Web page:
A tourniquet can be left in place for two hours with minimal morbidity to the effected extremity. Morbidity is unclear between two and six hours; however, more than hours in a survival situation, and the likelihood of limb loss is all but certain.
Shock may be caused by severe or minor trauma to the body. It usually is the result of:
Significant loss of blood
Severe and painful blows to the body
Severe burns of the body
Severe wound infections
Severe allergic reactions to drugs, foods, insect stings, and snakebites
Shock stuns and weakens the body. When the normal blood flow in the body is upset, death can result. Early identification and proper treatment might save the victim’s life.
Signs/Symptoms of Shock
In a survival situation with a victim of a traumatic injury, assume that shock is present or will occur shortly. By waiting until actual signs/symptoms of shock are noticeable, you might jeopardize the victim’s life.
Examine the victim to see if they have any of the following signs/symptoms:
Sweaty, but cool, skin (clammy skin)
Loss of blood (bleeding)
Confusion (or loss of awareness)
Faster-than-normal breathing rate
Blotchy or bluish skin (especially around the mouth and lips)
Nausea and/or vomiting
How to treat:
Do not move the victim or their limbs if suspected fractures have not been splinted.
Lay the victim on their back.
Elevate the victim’s feet higher than the level of their heart. Use a stable object (a box, back pack, or rolled-up clothing) so their feet will not slip off.
Warning: Do not elevate legs if the victim has an unsplinted broken leg, head injury, or abdominal injury. Splint, if necessary, before elevating their feet. For a victim with an abdominal wound, place knees in an upright (flexed) position.
Loosen clothing at the neck, waist, or wherever it might be binding.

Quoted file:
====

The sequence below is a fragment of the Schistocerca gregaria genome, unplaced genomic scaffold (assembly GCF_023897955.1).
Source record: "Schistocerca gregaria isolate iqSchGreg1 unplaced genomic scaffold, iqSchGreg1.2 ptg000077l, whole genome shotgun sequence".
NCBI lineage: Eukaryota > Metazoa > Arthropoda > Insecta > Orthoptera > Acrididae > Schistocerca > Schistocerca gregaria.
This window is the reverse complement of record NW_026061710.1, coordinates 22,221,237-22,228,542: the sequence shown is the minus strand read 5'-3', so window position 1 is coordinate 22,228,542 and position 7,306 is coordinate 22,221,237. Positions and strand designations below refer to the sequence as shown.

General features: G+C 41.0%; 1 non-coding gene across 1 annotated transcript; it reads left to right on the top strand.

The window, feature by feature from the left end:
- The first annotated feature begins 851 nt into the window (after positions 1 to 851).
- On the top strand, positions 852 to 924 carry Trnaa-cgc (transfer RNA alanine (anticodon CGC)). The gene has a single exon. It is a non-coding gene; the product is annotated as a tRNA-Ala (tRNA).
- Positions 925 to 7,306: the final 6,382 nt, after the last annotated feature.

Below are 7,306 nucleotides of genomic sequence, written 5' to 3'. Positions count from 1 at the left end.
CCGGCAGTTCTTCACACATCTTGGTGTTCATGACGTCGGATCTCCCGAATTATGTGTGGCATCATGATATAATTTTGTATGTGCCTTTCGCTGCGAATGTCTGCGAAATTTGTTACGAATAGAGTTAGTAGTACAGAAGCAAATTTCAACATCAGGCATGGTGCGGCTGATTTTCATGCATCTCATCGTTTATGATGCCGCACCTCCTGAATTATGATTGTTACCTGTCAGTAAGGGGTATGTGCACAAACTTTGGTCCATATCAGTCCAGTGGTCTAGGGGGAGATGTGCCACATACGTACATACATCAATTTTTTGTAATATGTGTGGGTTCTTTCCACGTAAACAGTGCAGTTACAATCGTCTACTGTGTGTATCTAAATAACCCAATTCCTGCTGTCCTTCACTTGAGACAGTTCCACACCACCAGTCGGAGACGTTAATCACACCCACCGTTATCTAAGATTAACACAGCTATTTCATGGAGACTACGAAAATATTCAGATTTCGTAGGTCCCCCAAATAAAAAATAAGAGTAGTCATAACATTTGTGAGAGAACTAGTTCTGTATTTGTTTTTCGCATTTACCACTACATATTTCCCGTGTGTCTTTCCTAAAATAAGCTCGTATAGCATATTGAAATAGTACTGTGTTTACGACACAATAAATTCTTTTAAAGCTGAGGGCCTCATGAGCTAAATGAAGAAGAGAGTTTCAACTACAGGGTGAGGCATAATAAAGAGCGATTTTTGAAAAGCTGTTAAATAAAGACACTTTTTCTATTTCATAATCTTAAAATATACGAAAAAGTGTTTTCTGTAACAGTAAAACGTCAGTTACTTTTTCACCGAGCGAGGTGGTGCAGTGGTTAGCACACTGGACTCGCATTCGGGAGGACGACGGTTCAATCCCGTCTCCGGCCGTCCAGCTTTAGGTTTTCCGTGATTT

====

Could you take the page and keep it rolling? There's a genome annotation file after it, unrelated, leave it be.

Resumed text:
Prevent chilling or overheating. The key is to maintain body temperature. In cold weather, place a blanket or other like item over the victim to keep them warm and also under them to prevent chilling. However, if a tourniquet has been applied, leave it exposed (if possible). In hot weather, place the casualty in the shade and avoid excessive covering.
Calm the victim. Throughout the entire procedure of treating and caring for a victim, you should reassure and keep them calm. Be authoritative (take charge) and show self-confidence. Assure the victim that you are there to help.
Do not give the victim any food or drink. If you must leave the victim, or if they are unconscious, turn their head to the side—if there is no evidence of neck or back injury—to prevent them from choking should they vomit.
9. Compound Fractures
The basics of fracture manipulation are fairly straightforward. You need to correct any angulation of the bone (i.e., straighten the bone). After that, you need to pull it to length and keep it at length, if required, and then immobilize it while the bone heals (between about six to eight weeks).
The main problem is that this is extremely painful to do. In the case of a thigh bone (femur), another problem is overcoming the action of the thigh’s very strong muscles, which act to try and shorten the bone. Maintaining length on the femur will require weighed traction to overcome the muscle action for at least several weeks. The options for splinting a limb and/or establishing traction are many and varied, but the basic principles already described above are the same.
Fractures in which the bone is in multiple fragments are less likely to heal well in a survival situation without advanced medical care. In a survival situation, fractures that break through the skin (compound fractures) will almost certainly become infected. A compound fracture requires that the bone ends and wounds be thoroughly washed out. Standard fracture management principles are then applied, and high-dose antibiotics administered, if available. (A compound fracture was one of the most common causes of limb amputation prior to antiseptics and antibiotics.)
Disclaimer: Use of the information in this article is at your own risk and intended solely for self-help in times of extreme emergencies when medical help is not available and life and death is in the balance.
Editor’s note: A version of this article first appeared in the December 2015 print issue of American Survival Guide.